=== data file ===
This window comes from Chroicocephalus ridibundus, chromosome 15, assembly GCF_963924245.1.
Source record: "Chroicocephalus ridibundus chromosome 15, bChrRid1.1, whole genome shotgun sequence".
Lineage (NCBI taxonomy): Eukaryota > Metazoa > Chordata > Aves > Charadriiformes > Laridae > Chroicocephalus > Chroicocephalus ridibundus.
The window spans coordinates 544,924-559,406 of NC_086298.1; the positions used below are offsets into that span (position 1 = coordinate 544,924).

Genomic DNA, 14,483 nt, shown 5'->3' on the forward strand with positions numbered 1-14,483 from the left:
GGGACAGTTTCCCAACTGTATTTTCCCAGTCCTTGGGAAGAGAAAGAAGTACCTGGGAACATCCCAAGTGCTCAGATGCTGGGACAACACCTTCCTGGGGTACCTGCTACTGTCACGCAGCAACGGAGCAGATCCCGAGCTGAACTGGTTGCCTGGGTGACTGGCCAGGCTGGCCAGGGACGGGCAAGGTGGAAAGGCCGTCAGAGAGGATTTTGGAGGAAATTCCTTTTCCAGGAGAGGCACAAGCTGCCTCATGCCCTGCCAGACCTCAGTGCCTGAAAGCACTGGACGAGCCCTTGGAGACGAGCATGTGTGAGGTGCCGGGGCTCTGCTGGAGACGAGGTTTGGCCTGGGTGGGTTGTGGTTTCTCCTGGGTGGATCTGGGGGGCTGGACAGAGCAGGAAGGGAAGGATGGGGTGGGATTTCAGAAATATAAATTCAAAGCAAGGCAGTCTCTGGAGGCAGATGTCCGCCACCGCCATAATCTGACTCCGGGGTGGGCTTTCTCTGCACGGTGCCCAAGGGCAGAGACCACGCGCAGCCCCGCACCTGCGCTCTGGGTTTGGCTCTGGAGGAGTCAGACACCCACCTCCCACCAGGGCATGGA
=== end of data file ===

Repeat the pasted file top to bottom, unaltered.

This window comes from Chroicocephalus ridibundus, chromosome 15, assembly GCF_963924245.1.
Source record: "Chroicocephalus ridibundus chromosome 15, bChrRid1.1, whole genome shotgun sequence".
Lineage (NCBI taxonomy): Eukaryota > Metazoa > Chordata > Aves > Charadriiformes > Laridae > Chroicocephalus > Chroicocephalus ridibundus.
The window spans coordinates 544,924-559,406 of NC_086298.1; the positions used below are offsets into that span (position 1 = coordinate 544,924).

Genomic DNA, 14,483 nt, shown 5'->3' on the forward strand with positions numbered 1-14,483 from the left:
GGGACAGTTTCCCAACTGTATTTTCCCAGTCCTTGGGAAGAGAAAGAAGTACCTGGGAACATCCCAAGTGCTCAGATGCTGGGACAACACCTTCCTGGGGTACCTGCTACTGTCACGCAGCAACGGAGCAGATCCCGAGCTGAACTGGTTGCCTGGGTGACTGGCCAGGCTGGCCAGGGACGGGCAAGGTGGAAAGGCCGTCAGAGAGGATTTTGGAGGAAATTCCTTTTCCAGGAGAGGCACAAGCTGCCTCATGCCCTGCCAGACCTCAGTGCCTGAAAGCACTGGACGAGCCCTTGGAGACGAGCATGTGTGAGGTGCCGGGGCTCTGCTGGAGACGAGGTTTGGCCTGGGTGGGTTGTGGTTTCTCCTGGGTGGATCTGGGGGGCTGGACAGAGCAGGAAGGGAAGGATGGGGTGGGATTTCAGAAATATAAATTCAAAGCAAGGCAGTCTCTGGAGGCAGATGTCCGCCACCGCCATAATCTGACTCCGGGGTGGGCTTTCTCTGCACGGTGCCCAAGGGCAGAGACCACGCGCAGCCCCGCACCTGCGCTCTGGGTTTGGCTCTGGAGGAGTCAGACACCCACCTCCCACCAGGGCATGGA